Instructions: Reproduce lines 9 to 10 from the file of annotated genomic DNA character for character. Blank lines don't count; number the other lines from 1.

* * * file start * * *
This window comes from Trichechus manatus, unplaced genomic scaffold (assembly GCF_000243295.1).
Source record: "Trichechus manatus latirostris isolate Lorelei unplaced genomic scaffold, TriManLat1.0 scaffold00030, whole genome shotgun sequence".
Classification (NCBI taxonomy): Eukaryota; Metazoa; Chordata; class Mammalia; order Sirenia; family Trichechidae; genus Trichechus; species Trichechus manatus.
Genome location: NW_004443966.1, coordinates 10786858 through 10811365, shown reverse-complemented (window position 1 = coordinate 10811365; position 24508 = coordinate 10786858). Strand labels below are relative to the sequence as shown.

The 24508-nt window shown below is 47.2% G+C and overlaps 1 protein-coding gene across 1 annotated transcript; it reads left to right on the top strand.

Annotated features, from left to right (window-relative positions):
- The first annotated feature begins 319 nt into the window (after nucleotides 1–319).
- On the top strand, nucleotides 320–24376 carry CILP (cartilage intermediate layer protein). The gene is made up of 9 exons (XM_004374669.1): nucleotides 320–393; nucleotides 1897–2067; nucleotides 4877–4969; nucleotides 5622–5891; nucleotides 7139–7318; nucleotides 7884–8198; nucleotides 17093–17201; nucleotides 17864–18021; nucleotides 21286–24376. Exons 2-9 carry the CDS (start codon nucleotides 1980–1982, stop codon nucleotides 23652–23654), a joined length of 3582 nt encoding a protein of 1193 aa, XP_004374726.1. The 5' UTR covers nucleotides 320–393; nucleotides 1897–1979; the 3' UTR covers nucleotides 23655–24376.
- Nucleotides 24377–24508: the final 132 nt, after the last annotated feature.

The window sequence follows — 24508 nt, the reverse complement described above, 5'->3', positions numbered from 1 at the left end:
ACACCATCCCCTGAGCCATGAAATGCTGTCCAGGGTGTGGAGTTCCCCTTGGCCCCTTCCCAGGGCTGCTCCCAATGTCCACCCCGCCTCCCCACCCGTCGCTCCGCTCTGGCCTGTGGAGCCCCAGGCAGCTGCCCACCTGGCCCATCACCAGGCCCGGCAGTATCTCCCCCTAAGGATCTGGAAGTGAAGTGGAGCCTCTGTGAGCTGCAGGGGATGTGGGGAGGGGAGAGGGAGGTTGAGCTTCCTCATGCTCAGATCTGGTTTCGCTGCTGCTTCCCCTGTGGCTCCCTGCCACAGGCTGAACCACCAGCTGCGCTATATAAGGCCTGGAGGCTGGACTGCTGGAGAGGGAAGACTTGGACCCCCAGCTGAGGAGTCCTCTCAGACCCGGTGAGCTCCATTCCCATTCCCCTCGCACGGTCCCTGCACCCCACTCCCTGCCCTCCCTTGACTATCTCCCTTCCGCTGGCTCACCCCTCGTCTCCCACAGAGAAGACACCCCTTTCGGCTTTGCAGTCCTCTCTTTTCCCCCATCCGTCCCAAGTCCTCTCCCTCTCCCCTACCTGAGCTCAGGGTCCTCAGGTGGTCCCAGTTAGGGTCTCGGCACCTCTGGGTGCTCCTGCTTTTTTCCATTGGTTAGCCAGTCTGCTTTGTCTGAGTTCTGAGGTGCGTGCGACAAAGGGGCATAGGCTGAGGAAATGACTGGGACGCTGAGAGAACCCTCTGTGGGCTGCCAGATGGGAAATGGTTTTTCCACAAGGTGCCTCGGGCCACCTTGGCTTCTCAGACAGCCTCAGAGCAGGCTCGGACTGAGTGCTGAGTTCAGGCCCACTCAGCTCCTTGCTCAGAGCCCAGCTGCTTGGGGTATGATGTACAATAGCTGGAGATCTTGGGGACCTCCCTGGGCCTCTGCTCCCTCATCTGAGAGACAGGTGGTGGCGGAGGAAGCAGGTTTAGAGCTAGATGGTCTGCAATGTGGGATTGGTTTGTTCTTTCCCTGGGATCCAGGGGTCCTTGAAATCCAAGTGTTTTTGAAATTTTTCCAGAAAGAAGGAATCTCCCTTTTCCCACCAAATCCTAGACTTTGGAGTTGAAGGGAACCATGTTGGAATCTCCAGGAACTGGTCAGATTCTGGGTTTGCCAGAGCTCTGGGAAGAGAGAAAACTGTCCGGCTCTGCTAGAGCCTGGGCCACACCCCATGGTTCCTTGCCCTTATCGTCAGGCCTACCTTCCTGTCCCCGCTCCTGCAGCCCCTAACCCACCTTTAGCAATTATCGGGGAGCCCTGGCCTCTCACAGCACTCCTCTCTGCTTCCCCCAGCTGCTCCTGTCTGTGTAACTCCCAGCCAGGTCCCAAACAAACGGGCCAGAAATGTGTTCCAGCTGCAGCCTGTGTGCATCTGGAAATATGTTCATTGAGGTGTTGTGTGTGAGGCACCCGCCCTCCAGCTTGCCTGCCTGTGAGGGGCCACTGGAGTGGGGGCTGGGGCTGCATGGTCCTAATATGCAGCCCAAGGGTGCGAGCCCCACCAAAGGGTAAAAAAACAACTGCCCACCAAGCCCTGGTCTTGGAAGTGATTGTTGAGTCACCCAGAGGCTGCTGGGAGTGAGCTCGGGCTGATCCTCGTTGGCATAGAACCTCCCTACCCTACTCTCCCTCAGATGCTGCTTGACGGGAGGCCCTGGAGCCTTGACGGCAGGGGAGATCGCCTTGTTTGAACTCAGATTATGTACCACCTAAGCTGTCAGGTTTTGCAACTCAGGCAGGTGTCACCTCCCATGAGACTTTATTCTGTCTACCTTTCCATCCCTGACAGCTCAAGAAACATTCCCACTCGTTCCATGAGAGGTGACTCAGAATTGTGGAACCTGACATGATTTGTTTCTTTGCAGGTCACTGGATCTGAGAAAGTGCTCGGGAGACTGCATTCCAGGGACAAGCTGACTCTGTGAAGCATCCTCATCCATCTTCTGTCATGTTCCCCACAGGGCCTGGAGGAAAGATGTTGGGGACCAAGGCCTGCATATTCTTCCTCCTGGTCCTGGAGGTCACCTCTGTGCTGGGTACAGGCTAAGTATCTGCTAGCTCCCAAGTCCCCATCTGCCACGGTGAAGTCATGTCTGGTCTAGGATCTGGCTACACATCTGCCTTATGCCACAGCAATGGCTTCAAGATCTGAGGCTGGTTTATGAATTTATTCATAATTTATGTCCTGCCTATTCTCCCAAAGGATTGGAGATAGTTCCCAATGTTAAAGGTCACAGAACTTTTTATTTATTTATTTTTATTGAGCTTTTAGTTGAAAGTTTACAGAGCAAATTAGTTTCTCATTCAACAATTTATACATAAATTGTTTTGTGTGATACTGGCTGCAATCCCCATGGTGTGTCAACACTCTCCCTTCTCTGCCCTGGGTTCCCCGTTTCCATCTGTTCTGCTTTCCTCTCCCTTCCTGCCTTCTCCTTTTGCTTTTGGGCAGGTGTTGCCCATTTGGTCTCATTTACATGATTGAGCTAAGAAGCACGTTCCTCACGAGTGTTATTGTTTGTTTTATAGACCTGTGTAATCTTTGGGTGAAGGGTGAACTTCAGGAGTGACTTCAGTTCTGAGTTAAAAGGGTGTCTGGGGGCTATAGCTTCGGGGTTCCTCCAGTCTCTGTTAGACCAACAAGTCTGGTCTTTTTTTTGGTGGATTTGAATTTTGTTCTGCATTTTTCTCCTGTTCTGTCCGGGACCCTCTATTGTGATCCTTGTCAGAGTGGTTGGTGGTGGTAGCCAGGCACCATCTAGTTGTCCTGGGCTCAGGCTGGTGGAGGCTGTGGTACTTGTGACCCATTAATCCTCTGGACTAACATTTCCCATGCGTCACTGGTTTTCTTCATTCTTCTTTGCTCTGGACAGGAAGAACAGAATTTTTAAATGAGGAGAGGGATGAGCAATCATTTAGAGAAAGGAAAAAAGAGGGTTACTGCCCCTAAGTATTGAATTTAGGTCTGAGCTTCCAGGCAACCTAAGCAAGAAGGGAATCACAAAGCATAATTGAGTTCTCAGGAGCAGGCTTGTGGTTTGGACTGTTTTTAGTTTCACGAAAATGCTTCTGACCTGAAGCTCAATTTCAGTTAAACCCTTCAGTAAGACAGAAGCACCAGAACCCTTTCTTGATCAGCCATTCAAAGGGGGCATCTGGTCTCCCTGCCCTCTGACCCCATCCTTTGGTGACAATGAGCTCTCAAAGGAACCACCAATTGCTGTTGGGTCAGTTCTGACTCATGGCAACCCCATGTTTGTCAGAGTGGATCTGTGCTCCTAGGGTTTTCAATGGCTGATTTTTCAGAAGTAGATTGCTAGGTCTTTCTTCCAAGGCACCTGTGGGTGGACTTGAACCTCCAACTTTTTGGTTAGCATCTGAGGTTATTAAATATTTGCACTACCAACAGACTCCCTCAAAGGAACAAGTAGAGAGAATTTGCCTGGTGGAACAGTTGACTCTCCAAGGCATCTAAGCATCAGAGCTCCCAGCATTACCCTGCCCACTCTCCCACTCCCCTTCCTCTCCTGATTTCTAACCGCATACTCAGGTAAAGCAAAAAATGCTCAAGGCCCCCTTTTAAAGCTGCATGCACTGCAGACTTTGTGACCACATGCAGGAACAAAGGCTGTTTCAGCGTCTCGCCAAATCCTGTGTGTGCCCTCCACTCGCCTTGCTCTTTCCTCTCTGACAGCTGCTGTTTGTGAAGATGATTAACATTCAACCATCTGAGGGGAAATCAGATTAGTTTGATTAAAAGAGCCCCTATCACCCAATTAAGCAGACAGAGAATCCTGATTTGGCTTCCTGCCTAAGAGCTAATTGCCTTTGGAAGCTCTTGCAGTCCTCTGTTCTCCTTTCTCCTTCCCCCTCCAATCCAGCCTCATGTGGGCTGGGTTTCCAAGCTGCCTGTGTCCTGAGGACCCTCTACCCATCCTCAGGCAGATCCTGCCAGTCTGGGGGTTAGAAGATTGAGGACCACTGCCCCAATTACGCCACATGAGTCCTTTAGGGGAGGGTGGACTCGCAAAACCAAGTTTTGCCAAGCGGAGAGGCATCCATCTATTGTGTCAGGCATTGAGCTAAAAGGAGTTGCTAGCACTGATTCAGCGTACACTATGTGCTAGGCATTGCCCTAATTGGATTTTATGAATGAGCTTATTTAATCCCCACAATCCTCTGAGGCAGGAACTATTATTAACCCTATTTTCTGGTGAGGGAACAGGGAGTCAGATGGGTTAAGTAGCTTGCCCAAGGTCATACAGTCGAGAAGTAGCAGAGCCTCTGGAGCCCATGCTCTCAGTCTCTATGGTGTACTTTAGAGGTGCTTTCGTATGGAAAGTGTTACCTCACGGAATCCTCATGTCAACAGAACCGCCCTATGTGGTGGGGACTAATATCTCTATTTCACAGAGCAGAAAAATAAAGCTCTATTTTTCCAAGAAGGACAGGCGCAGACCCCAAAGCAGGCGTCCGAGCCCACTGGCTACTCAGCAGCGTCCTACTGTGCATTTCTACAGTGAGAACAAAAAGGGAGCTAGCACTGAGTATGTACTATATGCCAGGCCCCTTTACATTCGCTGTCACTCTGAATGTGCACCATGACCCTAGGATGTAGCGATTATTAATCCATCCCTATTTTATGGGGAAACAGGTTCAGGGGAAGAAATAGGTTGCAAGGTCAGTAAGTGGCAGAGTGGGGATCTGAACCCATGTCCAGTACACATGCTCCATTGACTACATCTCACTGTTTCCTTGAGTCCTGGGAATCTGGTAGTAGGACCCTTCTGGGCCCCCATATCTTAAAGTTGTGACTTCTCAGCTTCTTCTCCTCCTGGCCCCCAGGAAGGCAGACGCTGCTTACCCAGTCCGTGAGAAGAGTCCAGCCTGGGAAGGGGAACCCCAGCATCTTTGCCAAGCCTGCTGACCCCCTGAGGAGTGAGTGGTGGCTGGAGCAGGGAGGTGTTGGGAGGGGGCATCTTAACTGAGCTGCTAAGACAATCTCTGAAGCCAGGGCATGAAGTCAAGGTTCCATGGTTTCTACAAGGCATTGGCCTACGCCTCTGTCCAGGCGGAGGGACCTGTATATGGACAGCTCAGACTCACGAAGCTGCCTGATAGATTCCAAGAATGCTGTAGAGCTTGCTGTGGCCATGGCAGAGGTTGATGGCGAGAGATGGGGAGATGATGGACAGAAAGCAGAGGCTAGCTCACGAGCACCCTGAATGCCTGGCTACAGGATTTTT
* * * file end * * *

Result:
- Nucleotides 24377–24508: the final 132 nt, after the last annotated feature.

The window sequence follows — 24508 nt, the reverse complement described above, 5'->3', positions numbered from 1 at the left end: